The subject of true crime podcast Serial has had his murder conviction overturned and walked free from court, eight years after the case was propelled into the national spotlight.
Adnan Syed, now 41, was serving a prison sentence of life plus 30 years in connection with the 1999 murder of his high school ex-girlfriend Hae Min Lee, who was 18 when she was strangled and buried in a Baltimore park.
Mr Syed has always said he was innocent, and his case gained international attention in 2014 when the first series of the investigative journalism podcast Serial, hosted by Sarah Koenig, cast critical doubt over the evidence used in the trial.
On Monday, Baltimore Circuit Court Judge Melissa Phinn ordered that Mr Syed’s conviction be vacated, and approved his immediate release, 23 years after he was first detained.
“All right Mr Syed, you’re free to join your family,” Ms Phinn said.
Minutes later, he emerged from the courthouse and flashed a small smile as he was shepherded to a waiting SUV through a sea of cameras and a cheering crowd of supporters.
Mr Syed’s lawyer, Erica Suter of the University of Baltimore Innocence Project Clinic, said he found the outcome “both joyful and incredibly overwhelming”, adding he “couldn’t believe it’s real” and was looking forward to being with his family.
The decision to free Mr Syed comes after a surprise development that saw the state’s attorney for Baltimore, Marilyn Mosby, file a motion to vacate the conviction – after years of prosecutors defending it.
Ms Mosby says her office is now investigating two alternative suspects, one of whom had threatened to kill Ms Lee and both of whom had patterns of violence against women.
She said a “nearly a year-long exhaustive investigation” under a sentence review scheme for people convicted as juveniles revealed “problematic issues” in the original trial – including reliance on questionable evidence relating to mobile phone data and failure to disclose the alternative suspects – leading to her motion to vacate.
Ms Mosby has 30 days to decide whether to proceed with a new trial, and told a press conference that DNA evidence is currently under investigation that will be pivotal to any decision to do so or not.
She said: “Our prosecutors have been sworn to not only aggressively advocate on behalf of victims of crime, but when the evidence exists, to exonerate those that have been falsely accused or convicted.
“Our investigation revealed that the original prosecutors and the subsequent prosecutors in the Attorney General’s Office failed to disclose relevant information about alternative suspects.
“One threatened to kill the victim and had a motive to kill the victim, and both of whom had a pattern of violence against women. Our investigation suggests that the two suspects may have been involved individually, or may have been involved together in the death of that beautiful young woman.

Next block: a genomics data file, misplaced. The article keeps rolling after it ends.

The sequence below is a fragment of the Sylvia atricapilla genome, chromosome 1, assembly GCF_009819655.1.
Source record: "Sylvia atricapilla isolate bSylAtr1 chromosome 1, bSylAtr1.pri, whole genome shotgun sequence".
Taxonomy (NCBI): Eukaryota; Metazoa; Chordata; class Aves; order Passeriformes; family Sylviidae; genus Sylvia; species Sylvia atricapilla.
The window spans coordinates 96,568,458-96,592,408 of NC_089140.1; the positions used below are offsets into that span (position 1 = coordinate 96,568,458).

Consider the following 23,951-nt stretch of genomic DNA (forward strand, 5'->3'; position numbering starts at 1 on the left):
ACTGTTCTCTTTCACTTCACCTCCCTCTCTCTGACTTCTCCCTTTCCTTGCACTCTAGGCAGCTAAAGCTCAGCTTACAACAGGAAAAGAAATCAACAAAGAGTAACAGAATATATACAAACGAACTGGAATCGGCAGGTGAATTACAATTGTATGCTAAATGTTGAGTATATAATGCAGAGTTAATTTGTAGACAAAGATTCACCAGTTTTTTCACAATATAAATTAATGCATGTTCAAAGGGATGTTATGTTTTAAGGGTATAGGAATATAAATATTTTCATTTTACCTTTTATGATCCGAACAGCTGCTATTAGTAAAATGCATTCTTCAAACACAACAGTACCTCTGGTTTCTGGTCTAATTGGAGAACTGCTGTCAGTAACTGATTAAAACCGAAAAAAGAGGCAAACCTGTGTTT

“Our investigation uncovered that one of the suspects threatened Miss Lee, saying he would make her disappear, he would kill her.
“We also receive information that provided a motive for that same alternative suspect, which was never disclosed to the defendant.
“We’re not yet declaring Adnan Syed is innocent, but we are declaring that in the interest of fairness and justice, he is entitled to a new trial.”
Of the alternative suspects, she added: “We are working with the Baltimore Police Department, and it is an active investigation. What we are currently waiting for is DNA analysis, so we are going to try to expedite that, with reference to whether or not Adnan’s case will be dismissed or not.
“We’re going to wait for the DNA to come back and we’ll make that determination at that stage.”
Erica Suter, Mr Syed’s lawyer, said: “We now know what Adnan and his loved ones have always known: Adnan’s trial was profoundly and outrageously unfair. Evidence was hidden from him that pointed to other people as the killers. This hidden evidence established that other people had threatened (Ms Lee’s) life.
“Under the law, prosecutors should have disclosed this evidence to Adnan so he could defend himself, but they did not.
“If that evidence had been disclosed, perhaps Adnan would not have missed his high school graduation, and 23 years of birthdays, holidays, family gatherings, community events, and everyday moments of joy. Perhaps the real killers would have been brought to justice.
“Today, Adnan Syed is 41 years old. He is a thoughtful, devout, passionate man who is grateful that he can start rebuilding his real life.”
A tweet from Serial said: “Sarah was at the courthouse when Adnan was released, a new episode is coming tomorrow morning.”
Hae Min Lee’s family were notified just days before prosecutors made public their move to toss the conviction.
Her brother, Young Lee, told the court remotely that he felt “betrayed” and blindsided by prosecutors’ actions, after two decades of officials insisting Mr Syed must be the killer. He said: “Every day when I think it’s over, or it’s ended, it always comes back… it’s killing me.”
“This is not a podcast for me. This is real life,” he added.
Ms Mosby told the press conference: “You can understand why (he was upset). You have some sort of resolution, and you believe you have closure, and the case comes back up and rips a whole new wound, that you think has healed. I understand his frustration and his disappointment.”